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Billionaire buys Napa Valley's celebrated Heitz Wine Cellars

Billionaire buys Napa Valley's celebrated Heitz Wine Cellars

Heitz Wine Cellars' grey stone cellar

Heitz Wine Cellars' grey stone cellar, east of St. Helena.

Heitz Wine Cellars, one of Napa Valley’s most storied producers, has traded hands. The winery on Wednesday announced its sale to billionaire investor and business owner Gaylon M. Lawrence, Jr.

Speaking Wednesday shortly after the sale was announced, Kathleen Heitz Myers, former president and CEO of the winery and daughter of founders Joe and Alice Heitz, said the timing of the sale followed the winery’s “best year ever, and the whole family was in agreement.”

She and her brother David, Heitz Cellars’ winemaker, were planning to retire, Heitz Myers said. “And the next generation wants to go off and do their own thing and new adventures ahead.”

Joe Heitz worked alongside winemaker André Tchelistcheff at Beaulieu Vineyard in the 1950’s and in 1961 he and his wife Alice purchased eight vineyard acres south of St. Helena, founding Heitz Wine Cellars. The business grew in 1964 with the Heitzs’ purchase of 160 acres in Spring Valley, east of St. Helena, where the winery’s 1898 grey stone cellar sits today.

The Heitz family had not known Gaylon or the Lawrence family personally prior to talks about a potential sale, Heitz Myers said.

A Wednesday news release noted Lawrence and his family own one of the largest citrus grove management operations in Florida, hold a stake in a large HVAC distributorship based in California and own seven community banks spread throughout Arkansas, Missouri and Tennessee.

According to Heitz Myers, Lawrence had been looking for some time in the Napa Valley “and just hadn’t found a match for he and his family.” Though the family owns land throughout the South and Midwest and comes to Napa with more than 75 years of farming experience, the purchase of Heitz Cellars is their first foray into the wine industry and vineyard ownership.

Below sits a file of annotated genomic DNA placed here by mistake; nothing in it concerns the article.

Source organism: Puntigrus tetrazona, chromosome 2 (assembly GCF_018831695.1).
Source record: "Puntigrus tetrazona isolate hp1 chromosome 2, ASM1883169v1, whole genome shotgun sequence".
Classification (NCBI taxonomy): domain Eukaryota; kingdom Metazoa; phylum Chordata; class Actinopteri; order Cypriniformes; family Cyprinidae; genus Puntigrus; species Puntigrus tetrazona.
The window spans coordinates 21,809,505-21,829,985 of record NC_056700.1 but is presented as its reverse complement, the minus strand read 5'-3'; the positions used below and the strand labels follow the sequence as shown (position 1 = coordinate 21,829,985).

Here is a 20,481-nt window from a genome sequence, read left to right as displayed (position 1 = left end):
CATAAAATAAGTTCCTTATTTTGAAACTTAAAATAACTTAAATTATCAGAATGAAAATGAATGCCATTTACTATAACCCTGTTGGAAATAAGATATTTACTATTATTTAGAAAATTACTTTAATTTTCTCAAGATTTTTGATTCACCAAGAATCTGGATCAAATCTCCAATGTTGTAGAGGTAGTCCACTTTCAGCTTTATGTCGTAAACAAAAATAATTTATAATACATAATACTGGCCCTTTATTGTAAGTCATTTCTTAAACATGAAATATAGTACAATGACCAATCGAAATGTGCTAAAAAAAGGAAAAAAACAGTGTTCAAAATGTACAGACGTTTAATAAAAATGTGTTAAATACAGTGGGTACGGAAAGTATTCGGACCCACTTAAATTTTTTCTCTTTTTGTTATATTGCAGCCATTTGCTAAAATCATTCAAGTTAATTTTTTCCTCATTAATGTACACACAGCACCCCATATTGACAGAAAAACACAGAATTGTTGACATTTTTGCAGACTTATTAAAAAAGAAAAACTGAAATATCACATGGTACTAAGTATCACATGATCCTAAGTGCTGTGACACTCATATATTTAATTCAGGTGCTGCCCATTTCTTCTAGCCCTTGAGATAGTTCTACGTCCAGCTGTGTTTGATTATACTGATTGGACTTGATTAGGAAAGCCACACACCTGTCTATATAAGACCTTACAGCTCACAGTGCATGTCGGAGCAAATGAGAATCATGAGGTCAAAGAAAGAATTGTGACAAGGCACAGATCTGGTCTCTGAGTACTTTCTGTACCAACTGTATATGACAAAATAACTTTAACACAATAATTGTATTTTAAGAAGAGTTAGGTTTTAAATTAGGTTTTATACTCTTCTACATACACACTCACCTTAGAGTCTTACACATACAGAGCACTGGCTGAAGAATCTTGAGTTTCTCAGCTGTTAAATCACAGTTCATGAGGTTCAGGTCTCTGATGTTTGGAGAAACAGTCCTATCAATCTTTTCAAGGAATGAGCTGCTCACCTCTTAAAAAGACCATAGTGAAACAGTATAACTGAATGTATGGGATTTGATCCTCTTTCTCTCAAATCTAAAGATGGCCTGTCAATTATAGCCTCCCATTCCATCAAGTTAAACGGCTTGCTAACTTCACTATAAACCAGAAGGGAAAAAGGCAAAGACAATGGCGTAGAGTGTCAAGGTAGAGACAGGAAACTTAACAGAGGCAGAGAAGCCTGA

“For us, it’s always been a family business,” Heitz Myers said, “and I think they have a real connection to the land as well. And his hope is to keep it in his family for generations.”

In a statement Wednesday, Lawrence said, “I’ve enjoyed coming to the Napa Valley for some time and have long admired the wine industry from afar. Our family was fortunate to have an extraordinary opportunity to acquire such a remarkable family business with Heitz Cellars. We’re very excited about the winery’s bright future.”

Heitz Myers said, “It’s kind of nice to have somebody new come into the wine industry. We wish them all the success in the world. We sure have enjoyed it during our tenure of it.”

The sale included the winery, trademark and more than 1,000 acres of Heitz land in the Napa Valley, of which 450 are farmed, Heitz Myers said. A sale price was not disclosed. In addition to growing their own grapes, the winery also sells fruit to other winemakers whose contracts may be continued going forward, Heitz Myers said.

“I think they will use some of the grapes for themselves and they will continue to sell grapes too,” she said. “So it’s a combination.”

As for the Lawrence family carrying on the legacy of the storied winery and property, Heitz Myers said, “They seem committed to it and we sure hope they do … There may be some changes but that will be their decision, not mine.

“The main thing is we’re really excited it’s being sold to someone who appreciates land, kind of a farmer-to-farmer transaction, and that they’ll take care of it and be the next stewards for our company and property.”

Robert Boyd, who was promoted to president of Joseph Phelps Vineyard in February of this year, will now take on the role of winery president and CEO at Heitz, Lawrence announced on Wednesday.

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Wine Reporter / Copy Editor

Henry Lutz covers the local wine industry. He has been a reporter and copy editor for the Register since 2016.

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